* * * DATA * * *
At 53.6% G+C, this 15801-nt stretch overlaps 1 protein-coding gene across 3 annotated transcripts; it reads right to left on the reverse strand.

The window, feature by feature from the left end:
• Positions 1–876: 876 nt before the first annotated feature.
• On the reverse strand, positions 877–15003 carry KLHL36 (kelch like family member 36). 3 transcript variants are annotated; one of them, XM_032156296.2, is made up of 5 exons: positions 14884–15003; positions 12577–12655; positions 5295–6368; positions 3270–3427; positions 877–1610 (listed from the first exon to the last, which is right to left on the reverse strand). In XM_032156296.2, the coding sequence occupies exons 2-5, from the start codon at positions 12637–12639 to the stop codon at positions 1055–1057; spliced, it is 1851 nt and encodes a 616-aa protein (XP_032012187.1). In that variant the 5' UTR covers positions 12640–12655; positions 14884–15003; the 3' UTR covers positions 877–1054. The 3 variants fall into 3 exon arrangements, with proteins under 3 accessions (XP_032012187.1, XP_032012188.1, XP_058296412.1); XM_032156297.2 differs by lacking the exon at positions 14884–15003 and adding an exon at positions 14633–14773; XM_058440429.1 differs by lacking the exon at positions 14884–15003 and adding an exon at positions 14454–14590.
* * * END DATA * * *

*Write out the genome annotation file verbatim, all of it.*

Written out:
At 53.6% G+C, this 15801-nt stretch overlaps 1 protein-coding gene across 3 annotated transcripts; it reads right to left on the reverse strand.

The window, feature by feature from the left end:
• Positions 1–876: 876 nt before the first annotated feature.
• On the reverse strand, positions 877–15003 carry KLHL36 (kelch like family member 36). 3 transcript variants are annotated; one of them, XM_032156296.2, is made up of 5 exons: positions 14884–15003; positions 12577–12655; positions 5295–6368; positions 3270–3427; positions 877–1610 (listed from the first exon to the last, which is right to left on the reverse strand). In XM_032156296.2, the coding sequence occupies exons 2-5, from the start codon at positions 12637–12639 to the stop codon at positions 1055–1057; spliced, it is 1851 nt and encodes a 616-aa protein (XP_032012187.1). In that variant the 5' UTR covers positions 12640–12655; positions 14884–15003; the 3' UTR covers positions 877–1054. The 3 variants fall into 3 exon arrangements, with proteins under 3 accessions (XP_032012187.1, XP_032012188.1, XP_058296412.1); XM_032156297.2 differs by lacking the exon at positions 14884–15003 and adding an exon at positions 14633–14773; XM_058440429.1 differs by lacking the exon at positions 14884–15003 and adding an exon at positions 14454–14590.